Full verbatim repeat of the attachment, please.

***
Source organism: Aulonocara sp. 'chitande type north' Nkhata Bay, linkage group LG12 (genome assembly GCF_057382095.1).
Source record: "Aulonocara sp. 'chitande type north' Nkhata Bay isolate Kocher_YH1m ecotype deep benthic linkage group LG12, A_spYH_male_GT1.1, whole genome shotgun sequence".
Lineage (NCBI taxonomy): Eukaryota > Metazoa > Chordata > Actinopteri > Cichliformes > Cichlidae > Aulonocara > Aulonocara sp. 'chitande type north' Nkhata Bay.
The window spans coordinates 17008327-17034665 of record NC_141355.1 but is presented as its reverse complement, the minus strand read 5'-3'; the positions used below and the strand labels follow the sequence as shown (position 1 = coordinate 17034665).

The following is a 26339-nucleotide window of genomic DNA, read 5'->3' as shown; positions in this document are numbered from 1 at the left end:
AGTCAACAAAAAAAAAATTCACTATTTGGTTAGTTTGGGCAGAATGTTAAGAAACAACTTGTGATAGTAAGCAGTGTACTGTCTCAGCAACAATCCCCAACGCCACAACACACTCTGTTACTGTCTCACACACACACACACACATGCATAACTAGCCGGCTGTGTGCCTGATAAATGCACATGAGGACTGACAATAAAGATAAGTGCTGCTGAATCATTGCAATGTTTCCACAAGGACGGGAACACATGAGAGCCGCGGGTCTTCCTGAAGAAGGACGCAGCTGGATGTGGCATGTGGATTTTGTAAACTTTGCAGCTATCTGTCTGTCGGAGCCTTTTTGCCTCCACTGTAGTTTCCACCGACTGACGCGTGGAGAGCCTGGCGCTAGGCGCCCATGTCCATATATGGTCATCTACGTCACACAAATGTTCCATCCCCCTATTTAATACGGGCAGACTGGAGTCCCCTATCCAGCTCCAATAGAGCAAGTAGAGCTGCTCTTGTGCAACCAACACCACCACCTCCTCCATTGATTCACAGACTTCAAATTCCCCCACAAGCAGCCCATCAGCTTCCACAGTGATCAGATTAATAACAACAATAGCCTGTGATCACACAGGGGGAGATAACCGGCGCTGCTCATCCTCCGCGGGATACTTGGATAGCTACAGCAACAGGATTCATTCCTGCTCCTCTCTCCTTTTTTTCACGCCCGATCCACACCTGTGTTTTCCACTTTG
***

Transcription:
Source organism: Aulonocara sp. 'chitande type north' Nkhata Bay, linkage group LG12 (genome assembly GCF_057382095.1).
Source record: "Aulonocara sp. 'chitande type north' Nkhata Bay isolate Kocher_YH1m ecotype deep benthic linkage group LG12, A_spYH_male_GT1.1, whole genome shotgun sequence".
Lineage (NCBI taxonomy): Eukaryota > Metazoa > Chordata > Actinopteri > Cichliformes > Cichlidae > Aulonocara > Aulonocara sp. 'chitande type north' Nkhata Bay.
The window spans coordinates 17008327-17034665 of record NC_141355.1 but is presented as its reverse complement, the minus strand read 5'-3'; the positions used below and the strand labels follow the sequence as shown (position 1 = coordinate 17034665).

The following is a 26339-nucleotide window of genomic DNA, read 5'->3' as shown; positions in this document are numbered from 1 at the left end:
AGTCAACAAAAAAAAAATTCACTATTTGGTTAGTTTGGGCAGAATGTTAAGAAACAACTTGTGATAGTAAGCAGTGTACTGTCTCAGCAACAATCCCCAACGCCACAACACACTCTGTTACTGTCTCACACACACACACACACATGCATAACTAGCCGGCTGTGTGCCTGATAAATGCACATGAGGACTGACAATAAAGATAAGTGCTGCTGAATCATTGCAATGTTTCCACAAGGACGGGAACACATGAGAGCCGCGGGTCTTCCTGAAGAAGGACGCAGCTGGATGTGGCATGTGGATTTTGTAAACTTTGCAGCTATCTGTCTGTCGGAGCCTTTTTGCCTCCACTGTAGTTTCCACCGACTGACGCGTGGAGAGCCTGGCGCTAGGCGCCCATGTCCATATATGGTCATCTACGTCACACAAATGTTCCATCCCCCTATTTAATACGGGCAGACTGGAGTCCCCTATCCAGCTCCAATAGAGCAAGTAGAGCTGCTCTTGTGCAACCAACACCACCACCTCCTCCATTGATTCACAGACTTCAAATTCCCCCACAAGCAGCCCATCAGCTTCCACAGTGATCAGATTAATAACAACAATAGCCTGTGATCACACAGGGGGAGATAACCGGCGCTGCTCATCCTCCGCGGGATACTTGGATAGCTACAGCAACAGGATTCATTCCTGCTCCTCTCTCCTTTTTTTCACGCCCGATCCACACCTGTGTTTTCCACTTTG